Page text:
In Epic Systems Corp. v. Lewis the United States Supreme Court reviewed three circuit court cases involving employer-employee arbitration agreements.[1] The central issue in each case was whether employees and employers should be allowed to agree that any dispute between them will be resolved through arbitration, or whether employees should always be allowed to bring class actions no matter what they agreed to with their employers.

In each case the employee and employer had entered into an agreement providing for individualized arbitration proceedings to resolve employment disputes between the parties. However, the employees brought class actions against the employers and argued that courts were not compelled to order individual arbitration proceedings, as stated in the agreements, because the agreements violated the National Labor Relations Act (NLRA). The employees sought to have class action lawsuits classified as a “concerted activity” protected by §7 of the NLRA. That section guarantees employees “the right to self–organization, to form, join, or assist labor organizations, to bargain collectivity…, and to engage in other concerted activities for the purpose of collective bargaining or other mutual aid or protection”.[2]

The Federal Arbitration Act requires courts to enforce private agreements to arbitrate. However, the Act’s savings’ clause allows courts to refuse to enforce an arbitration agreement when grounds exist at law or in equity for the revocation of any contract. The employees’ argued that the Act’s savings’ clause applied in this situation, because the NLRA rendered the class and collection action waiver illegal, which is a ground that exists in law for revocation.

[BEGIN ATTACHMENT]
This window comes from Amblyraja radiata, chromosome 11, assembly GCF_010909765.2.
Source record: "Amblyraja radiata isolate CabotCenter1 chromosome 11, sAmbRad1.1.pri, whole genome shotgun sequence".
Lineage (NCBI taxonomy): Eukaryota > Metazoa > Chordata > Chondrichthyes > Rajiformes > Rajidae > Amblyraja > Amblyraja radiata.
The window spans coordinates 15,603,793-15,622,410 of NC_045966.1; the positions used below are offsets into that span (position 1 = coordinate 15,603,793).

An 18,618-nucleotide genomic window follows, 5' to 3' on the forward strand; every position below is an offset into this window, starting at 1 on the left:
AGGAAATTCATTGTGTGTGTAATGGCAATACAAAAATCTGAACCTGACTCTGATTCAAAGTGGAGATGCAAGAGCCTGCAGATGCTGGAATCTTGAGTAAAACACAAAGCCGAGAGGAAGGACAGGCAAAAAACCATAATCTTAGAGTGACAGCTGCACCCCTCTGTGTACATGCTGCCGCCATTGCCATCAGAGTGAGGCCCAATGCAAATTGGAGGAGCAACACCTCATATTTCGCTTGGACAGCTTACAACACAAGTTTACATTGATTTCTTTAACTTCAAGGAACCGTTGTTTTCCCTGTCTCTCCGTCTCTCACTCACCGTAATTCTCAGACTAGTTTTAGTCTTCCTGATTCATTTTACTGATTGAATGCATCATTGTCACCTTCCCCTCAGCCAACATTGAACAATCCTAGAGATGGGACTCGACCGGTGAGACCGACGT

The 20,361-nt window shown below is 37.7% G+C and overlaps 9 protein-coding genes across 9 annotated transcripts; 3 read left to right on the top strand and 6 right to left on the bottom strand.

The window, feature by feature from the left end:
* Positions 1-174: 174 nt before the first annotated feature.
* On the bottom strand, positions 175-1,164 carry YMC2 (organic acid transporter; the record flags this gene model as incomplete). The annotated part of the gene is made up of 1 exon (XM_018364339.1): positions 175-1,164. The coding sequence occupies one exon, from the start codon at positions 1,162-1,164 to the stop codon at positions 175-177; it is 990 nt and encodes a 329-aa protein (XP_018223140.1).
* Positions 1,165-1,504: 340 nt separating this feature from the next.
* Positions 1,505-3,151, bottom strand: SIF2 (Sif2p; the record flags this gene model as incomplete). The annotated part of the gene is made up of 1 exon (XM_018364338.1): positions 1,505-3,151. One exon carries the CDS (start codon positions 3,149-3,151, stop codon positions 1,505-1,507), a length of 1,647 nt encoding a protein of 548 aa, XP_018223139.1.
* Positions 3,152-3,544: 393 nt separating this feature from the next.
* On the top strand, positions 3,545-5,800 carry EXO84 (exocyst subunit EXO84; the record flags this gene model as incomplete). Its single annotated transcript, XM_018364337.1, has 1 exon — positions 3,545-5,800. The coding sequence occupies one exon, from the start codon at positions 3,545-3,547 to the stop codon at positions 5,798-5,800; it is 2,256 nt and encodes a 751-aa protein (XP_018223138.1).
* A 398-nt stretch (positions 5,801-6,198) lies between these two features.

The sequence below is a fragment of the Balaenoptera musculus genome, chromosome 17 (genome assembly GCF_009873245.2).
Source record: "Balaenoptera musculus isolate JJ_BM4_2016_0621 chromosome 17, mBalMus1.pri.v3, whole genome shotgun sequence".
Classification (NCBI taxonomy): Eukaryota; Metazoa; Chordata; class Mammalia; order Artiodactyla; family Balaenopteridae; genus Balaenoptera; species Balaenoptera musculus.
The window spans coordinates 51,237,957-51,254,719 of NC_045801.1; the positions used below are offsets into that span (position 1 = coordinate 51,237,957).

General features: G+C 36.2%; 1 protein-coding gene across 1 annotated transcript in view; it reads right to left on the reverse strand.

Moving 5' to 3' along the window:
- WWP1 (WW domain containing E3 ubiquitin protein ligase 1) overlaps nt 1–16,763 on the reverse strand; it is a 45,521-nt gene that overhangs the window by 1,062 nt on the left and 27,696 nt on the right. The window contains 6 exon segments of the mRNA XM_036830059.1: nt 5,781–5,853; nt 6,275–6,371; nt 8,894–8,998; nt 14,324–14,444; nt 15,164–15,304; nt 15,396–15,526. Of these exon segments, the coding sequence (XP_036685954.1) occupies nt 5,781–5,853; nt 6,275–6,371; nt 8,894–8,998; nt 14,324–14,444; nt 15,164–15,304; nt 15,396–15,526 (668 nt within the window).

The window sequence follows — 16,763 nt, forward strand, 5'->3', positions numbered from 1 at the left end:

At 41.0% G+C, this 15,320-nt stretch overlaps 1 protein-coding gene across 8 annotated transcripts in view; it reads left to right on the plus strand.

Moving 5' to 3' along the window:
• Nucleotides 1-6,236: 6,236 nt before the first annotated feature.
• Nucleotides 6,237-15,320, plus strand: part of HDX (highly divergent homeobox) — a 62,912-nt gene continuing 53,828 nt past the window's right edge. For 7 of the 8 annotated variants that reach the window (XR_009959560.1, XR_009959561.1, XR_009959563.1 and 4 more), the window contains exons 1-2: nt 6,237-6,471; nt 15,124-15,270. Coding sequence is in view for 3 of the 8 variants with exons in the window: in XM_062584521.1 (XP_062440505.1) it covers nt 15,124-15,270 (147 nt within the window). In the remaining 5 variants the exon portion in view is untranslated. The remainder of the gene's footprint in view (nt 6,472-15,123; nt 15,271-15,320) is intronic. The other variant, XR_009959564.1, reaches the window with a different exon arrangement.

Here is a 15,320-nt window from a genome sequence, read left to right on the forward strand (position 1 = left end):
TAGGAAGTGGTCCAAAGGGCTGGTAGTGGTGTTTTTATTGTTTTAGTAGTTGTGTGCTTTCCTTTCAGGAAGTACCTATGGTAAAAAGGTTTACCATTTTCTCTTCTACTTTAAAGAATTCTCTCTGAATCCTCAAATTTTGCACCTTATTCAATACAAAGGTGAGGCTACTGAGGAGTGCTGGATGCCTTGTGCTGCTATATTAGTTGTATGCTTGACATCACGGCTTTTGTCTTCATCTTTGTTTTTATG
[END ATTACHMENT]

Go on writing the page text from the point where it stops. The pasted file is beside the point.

In delivering the Court’s opinion, Justice Gorsuch noted that the NLRA focused on the right to organize unions and bargain collectively, but it did not mention class or collective action procedures. He explained that the savings’ clause did not provide a basis for refusing to enforce arbitration agreements that waive collection action procedures, and the NLRA did not manifest an intent to displace the Federal Arbitration Act and to outlaw class action waivers.

The Court held that the law was clear, and the Federal Arbitration Act required courts to enforce arbitration agreements – including the terms of an agreement that provides for individualized arbitration proceeding. The Lewis holding further expands the scope of terms parties may include in an arbitration agreement, and confirms that these agreements will be enforced according to the terms contained in the agreement.